Tuesday, 28 May 2013

Apricot Scones and Clotted Cream

Cheapskatism is often the mother of my trying new recipes.  In this case, it was about that decadent British delicacy, clotted cream.  Well - it may not be a delicacy there, where Devon cream can be found in the dairy section, but here in Merka it's all but impossible to find except online.  Nonetheless, I was too stingy to shell out seven bucks (plus shipping) for a microscopic jar of it, and began to wonder if there was a way to make it myself.  It turns out there is, though it takes quite a bit of waiting time.  Then when I'd done that experiment successfully I realised I needed something to serve this angelic substance on - scones, natch. 

Apricot Scones and Clotted Cream

Homemade Clotted Cream (it takes some time, so plan ahead!)

First, you need unpasteurised (preferably) or plain ol' pasteurised cream.  Ultra-pasteurised won't work for sciencey reasons I won't go into here but which you can read about at the link below.  Then, find a small covered oven-safe pot, one in which the cream will come up 1-3" up the sides.  Heat oven to 180F and pour 1-2 pints of cream in the pot; cover.  Leave the pot in the oven 8-12 hours (make sure your oven doesn't shut itself off!) or until the cream develops a thick yellowish skin - this is the clotted cream.  Sure, that description sounds disgusting, but it's the good stuff, trust me!  Next, remove the pot from the oven and cool to room temperature.  Finally, chill the cream in the fridge for another 8 hours.  When done you can spoon the thick clotted cream into another sealed container (and the rest of the cream can be used for another purpose).

Cream method taken from here.

Apricot Scones

2 3/4 cups flour
1/3 cup sugar
3/4 teaspoon salt
1 tablespoon baking powder
1/2 cup cold butter, cut into pieces
2 cups chopped dried apricots
1 cup sliced almonds
2 large eggs
2 teaspoons almond extract
1 tablespoon apricot liqueur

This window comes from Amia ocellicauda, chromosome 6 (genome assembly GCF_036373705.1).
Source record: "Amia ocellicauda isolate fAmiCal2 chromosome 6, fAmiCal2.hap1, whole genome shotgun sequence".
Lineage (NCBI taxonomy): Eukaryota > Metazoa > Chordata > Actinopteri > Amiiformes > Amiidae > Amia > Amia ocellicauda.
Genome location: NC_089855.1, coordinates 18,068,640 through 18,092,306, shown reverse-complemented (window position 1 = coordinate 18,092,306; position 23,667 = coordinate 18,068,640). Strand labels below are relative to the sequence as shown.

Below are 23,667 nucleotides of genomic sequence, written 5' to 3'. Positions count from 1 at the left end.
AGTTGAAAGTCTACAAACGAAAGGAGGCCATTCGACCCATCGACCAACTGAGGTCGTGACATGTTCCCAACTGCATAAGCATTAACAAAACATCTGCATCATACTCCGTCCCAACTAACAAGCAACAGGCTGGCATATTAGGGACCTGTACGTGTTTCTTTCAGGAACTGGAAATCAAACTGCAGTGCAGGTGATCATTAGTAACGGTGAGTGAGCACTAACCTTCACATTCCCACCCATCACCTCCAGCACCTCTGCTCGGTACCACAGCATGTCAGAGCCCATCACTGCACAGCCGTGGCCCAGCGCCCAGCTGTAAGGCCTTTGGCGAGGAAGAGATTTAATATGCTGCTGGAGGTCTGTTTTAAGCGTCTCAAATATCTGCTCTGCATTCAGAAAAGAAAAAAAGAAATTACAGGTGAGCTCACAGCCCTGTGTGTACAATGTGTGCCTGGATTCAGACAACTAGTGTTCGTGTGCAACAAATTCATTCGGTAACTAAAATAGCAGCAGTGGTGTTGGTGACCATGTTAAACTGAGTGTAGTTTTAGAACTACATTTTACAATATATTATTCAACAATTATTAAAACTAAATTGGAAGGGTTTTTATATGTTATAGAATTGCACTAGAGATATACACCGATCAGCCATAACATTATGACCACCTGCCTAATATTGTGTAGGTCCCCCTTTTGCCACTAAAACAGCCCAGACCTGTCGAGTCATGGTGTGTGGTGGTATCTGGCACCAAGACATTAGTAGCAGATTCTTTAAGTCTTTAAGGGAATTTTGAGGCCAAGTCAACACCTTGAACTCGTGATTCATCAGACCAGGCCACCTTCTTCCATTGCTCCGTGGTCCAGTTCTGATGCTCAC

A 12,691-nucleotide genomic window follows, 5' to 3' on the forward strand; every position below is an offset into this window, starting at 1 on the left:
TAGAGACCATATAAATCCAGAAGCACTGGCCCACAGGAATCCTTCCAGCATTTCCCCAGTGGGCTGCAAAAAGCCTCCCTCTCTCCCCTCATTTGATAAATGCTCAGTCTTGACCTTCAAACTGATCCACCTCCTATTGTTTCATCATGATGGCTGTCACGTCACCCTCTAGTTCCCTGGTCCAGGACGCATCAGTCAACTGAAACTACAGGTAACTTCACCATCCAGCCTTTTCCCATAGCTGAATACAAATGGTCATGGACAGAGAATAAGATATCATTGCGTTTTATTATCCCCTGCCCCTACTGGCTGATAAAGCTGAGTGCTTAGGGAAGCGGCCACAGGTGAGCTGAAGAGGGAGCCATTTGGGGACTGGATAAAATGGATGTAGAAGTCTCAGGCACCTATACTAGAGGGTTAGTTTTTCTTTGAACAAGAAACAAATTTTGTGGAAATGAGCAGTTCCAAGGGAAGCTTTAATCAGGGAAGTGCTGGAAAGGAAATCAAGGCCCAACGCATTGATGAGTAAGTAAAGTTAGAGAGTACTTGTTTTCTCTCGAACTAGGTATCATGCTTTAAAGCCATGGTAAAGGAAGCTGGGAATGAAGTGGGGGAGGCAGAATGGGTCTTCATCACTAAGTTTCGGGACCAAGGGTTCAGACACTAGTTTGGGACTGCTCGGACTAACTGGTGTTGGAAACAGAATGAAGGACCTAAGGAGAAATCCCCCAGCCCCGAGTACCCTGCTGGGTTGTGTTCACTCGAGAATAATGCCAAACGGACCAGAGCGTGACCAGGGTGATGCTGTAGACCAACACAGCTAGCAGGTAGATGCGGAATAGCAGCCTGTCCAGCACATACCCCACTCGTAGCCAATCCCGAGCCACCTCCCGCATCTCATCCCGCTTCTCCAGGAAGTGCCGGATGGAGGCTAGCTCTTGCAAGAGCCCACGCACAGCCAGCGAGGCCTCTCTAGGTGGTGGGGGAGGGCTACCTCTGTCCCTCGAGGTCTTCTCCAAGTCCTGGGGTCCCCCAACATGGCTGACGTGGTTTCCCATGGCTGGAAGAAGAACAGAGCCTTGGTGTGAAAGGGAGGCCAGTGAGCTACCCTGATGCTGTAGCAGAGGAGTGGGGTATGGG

1/2 cup to 2/3 cup half & half or milk
2 teaspoons milk
2 tablespoons coarse sugar
1 teaspoon cinnamon

In a large mixing bowl, whisk together the flour, sugar, salt, and baking powder.  Work in the butter with a pastry cutter just until the mixture is unevenly crumbly; it's OK for some larger chunks of butter to remain unincorporated.  Stir in the fruit and nuts.   In a separate mixing bowl, whisk together the eggs, almond extract, apricot liqueur, and half & half or milk.  Add the liquid ingredients to the dry ingredients and stir (use your hands if needed) until all is moistened and holds together.   

Line a baking sheet with parchment; if you don't have parchment, just use it without greasing it.  Scrape the dough onto the floured parchment or pan, and divide it in half.  Round each half into a 6" disc. The discs should be about 3/4" thick.  Brush each circle with milk, and sprinkle with cinnamon and coarse white sparkling sugar.  Using a knife or dough scraper (dip in flour if needed to prevent sticking), slice each circle into 6 wedges.  Carefully pull the wedges away from the centre to separate them just a bit; there should be about 1/2" space between them, at their outer edges.   

For best texture and highest rise, place the pan of scones in the freezer for 30 minutes, uncovered. While the scones are chilling, preheat the oven to 425F.  Bake scones for 20-25 minutes, or until golden brown. When you pull one away from the others, it should look baked all the way through; the edge shouldn't look wet or unbaked.  Remove the scones from the oven, and cool briefly on the pan. Serve warm, topped with apricot jam and the clotted cream. 

Basic scone method from the wonderful King Arthur Flour people, here.

Here, have another look, because you can never have enough.

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